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Thursday, February 4, 2010

The Big Chill

Well, once again my kitchen water pipes froze.  This is the second time in nearly five years.  I decided to investigate why only the kitchen pipes are freezing so I headed down to the basement.  Last year after the first time they froze I covered the pipes under the sink with pipe sticks and I covered every pipe in the basement with the sticks in October.  I assumed the issue was due to the fact that the entire exterior of my house is flush with the foundation except where the kitchen sink/cabinets are.  The exterior wall of that portion of the kitchen juts out an additional foot from the house’s foundation.

IMG_2775Once you’re in the basement, if you look up to the floor joists, there is about 10” of space between the cinder block wall and the house’s subfloor. That space is filled with paper-backed insulation in the entire basement, except where the kitchen pipes are.  Behind the pipes that lead up to the kitchen I found thick foam.

IMG_2576 I pulled out the foam to be greeted with old insulation and balled up newspaper (along with many cobwebs):

IMG_2589 I cleaned out the space and determined that the crevice was about 21” deep.

IMG_2590When the hole was empty I could immediately feel a draft of air coming from where the crevice and the cinder block foundation walls meet.  J and I decided to cut 1” thick foam board to lay down in the crevice before we applied more insulation as an extra layer of protection. We also decided to re-insulate each crevice that is underneath the kitchen.  In most we found the same insulation and balled-up newspaper.  One crevice, however, the old owner got lazy and just folded a paper in half and placed it in the crevice!  The paper was from February of 1977.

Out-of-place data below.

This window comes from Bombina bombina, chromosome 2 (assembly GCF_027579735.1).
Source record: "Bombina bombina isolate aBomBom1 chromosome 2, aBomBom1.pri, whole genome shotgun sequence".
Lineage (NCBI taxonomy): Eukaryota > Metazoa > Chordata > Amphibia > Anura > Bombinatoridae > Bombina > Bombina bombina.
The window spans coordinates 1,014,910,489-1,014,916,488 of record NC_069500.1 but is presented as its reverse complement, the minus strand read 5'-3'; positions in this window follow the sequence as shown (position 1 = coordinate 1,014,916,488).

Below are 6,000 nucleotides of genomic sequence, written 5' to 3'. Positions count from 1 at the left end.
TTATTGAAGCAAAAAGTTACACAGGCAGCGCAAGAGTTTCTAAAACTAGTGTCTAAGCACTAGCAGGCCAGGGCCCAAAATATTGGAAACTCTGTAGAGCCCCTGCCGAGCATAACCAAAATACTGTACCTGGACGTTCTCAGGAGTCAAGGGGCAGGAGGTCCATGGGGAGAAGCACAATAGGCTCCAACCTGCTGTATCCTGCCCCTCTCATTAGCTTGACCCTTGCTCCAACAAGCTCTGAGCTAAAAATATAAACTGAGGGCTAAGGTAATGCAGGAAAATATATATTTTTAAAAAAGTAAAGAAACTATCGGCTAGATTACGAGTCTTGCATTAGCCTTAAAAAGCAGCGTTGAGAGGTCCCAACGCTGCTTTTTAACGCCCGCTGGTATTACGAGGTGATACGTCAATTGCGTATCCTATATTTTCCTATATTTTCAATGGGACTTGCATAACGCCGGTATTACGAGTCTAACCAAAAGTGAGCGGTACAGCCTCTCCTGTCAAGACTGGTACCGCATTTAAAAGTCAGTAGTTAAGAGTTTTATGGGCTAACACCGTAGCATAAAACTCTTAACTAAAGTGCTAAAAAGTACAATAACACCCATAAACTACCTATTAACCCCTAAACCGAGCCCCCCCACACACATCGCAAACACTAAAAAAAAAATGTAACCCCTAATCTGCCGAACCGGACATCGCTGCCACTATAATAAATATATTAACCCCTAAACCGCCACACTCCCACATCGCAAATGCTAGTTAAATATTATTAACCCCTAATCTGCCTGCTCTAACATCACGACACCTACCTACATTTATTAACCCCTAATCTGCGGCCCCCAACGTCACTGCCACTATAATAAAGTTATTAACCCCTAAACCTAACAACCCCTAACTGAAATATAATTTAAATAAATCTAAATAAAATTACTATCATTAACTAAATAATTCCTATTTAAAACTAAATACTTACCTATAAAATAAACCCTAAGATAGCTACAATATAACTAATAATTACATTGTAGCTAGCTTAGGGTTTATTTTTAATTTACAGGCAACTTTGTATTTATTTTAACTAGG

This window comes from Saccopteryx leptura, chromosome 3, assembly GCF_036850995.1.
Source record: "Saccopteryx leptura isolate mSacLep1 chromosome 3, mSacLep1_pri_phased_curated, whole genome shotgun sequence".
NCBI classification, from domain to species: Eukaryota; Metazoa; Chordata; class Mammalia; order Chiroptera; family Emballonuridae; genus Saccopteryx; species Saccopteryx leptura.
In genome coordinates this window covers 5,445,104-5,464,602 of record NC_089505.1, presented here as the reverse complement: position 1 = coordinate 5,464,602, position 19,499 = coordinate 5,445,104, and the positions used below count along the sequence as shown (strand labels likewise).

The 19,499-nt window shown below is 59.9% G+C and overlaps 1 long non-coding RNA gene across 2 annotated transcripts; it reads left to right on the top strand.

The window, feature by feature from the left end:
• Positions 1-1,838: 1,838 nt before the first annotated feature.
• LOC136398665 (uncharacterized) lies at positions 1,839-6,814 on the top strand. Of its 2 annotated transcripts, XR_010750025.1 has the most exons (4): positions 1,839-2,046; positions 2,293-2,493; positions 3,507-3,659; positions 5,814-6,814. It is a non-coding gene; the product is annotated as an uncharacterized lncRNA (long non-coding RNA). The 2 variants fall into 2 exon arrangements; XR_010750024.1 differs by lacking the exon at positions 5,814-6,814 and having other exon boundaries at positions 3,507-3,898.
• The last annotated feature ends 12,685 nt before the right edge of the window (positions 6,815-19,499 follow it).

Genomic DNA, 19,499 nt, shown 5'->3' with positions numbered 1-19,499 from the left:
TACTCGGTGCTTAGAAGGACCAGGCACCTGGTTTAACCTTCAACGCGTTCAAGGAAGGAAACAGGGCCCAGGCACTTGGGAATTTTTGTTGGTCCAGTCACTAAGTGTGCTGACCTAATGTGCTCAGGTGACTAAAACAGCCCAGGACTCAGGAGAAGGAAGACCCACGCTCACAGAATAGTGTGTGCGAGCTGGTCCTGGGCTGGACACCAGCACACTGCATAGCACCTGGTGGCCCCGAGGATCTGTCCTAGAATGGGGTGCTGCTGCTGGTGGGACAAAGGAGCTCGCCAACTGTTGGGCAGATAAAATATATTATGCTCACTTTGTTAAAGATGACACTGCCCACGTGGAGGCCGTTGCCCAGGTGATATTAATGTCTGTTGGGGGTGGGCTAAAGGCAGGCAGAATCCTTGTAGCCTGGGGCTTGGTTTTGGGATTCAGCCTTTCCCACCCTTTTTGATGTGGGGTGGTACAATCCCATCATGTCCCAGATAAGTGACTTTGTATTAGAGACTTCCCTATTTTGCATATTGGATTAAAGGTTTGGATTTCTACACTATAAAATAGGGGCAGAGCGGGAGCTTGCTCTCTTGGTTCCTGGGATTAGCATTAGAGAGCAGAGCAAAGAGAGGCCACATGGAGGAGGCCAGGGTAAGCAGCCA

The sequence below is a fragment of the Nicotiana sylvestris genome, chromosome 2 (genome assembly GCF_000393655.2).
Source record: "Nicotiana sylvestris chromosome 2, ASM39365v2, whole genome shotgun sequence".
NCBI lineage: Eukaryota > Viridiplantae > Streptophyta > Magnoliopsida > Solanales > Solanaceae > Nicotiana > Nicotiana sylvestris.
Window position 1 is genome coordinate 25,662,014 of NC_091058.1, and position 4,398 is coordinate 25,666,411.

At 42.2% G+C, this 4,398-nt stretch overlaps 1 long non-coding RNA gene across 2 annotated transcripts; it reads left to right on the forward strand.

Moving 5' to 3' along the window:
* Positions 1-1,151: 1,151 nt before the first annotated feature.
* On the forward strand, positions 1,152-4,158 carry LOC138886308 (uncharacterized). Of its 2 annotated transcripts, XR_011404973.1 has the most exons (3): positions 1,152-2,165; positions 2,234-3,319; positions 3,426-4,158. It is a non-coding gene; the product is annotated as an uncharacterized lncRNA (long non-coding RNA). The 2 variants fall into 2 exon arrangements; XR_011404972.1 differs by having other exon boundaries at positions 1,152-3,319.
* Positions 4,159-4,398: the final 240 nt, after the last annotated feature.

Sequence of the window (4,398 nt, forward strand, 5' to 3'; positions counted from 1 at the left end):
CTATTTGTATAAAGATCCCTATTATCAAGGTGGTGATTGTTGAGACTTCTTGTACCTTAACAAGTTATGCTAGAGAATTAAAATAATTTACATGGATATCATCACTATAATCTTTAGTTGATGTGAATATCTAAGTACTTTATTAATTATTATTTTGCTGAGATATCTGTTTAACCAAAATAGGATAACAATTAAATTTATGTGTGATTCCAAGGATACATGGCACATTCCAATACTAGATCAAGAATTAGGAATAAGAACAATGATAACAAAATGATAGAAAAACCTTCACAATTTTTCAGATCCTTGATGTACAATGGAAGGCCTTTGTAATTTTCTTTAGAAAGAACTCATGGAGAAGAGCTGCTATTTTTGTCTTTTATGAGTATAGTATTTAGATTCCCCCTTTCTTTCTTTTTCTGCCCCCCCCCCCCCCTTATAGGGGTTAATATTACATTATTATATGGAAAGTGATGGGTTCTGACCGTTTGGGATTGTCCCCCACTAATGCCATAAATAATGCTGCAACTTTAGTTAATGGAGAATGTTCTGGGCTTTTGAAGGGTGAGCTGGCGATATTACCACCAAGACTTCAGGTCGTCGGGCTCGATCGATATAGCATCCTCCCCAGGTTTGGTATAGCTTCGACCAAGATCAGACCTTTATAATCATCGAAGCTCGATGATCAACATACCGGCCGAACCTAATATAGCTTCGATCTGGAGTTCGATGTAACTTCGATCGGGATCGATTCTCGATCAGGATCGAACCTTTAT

IMG_2588 We measured each crevice and cut the foam board and R30 unfaced insulation to fit tightly in the spaces.

IMG_2594 We then inserted each piece of foam board and insulation in the crevices.

IMG_2596 Once each crevice was filled we measured and cut R13 faced insulation to place in front of the R30 insulation to provide one more layer of protection.

IMG_2598 IMG_2597 My goal this spring is to then cut pieces of wood to fasten into each crevice to completely hide the insulation but for now this is doing the trick!

Now, if you remember I mentioned feeling a draft.  I couldn’t just ignore that and think that the insulation would be enough so I donned old winter clothing and went outside to inspect the overhang. I found a pretty thick space between the cinder block foundation and the wood of the overhang.  I filled the space with expanding foam and voila – no more draft!

IMG_2776 As you could see in the first pic, you can see some of the yellow foam so when spring decides to visit Michigan, I’ll go back out and trim the foam so that you can’t see it unless you are lying underneath the overhang (like I did to spray the foam).

Have you had freezing pipes this winter?  What steps did you take to remedy the situation? I was shocked mine froze since we’ve had such a mild winter so far in SE Detroit.

3 comments:

  1. Ugh. This hasn't happened to me, but it makes me think I should pull out the old insulation and see whats back there. Hope the problem is fixed!

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  2. Yes - no more frozen pipes! We actually did this about a month ago but I kept forgetting to post about it!

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  3. We've never had the pipes freeze, thankfully!

    I have read that if it's going to be super cold at night you should open the cabinet under the sink so that the air temp is a bit warmer in there. I have no idea if that actually works or not.

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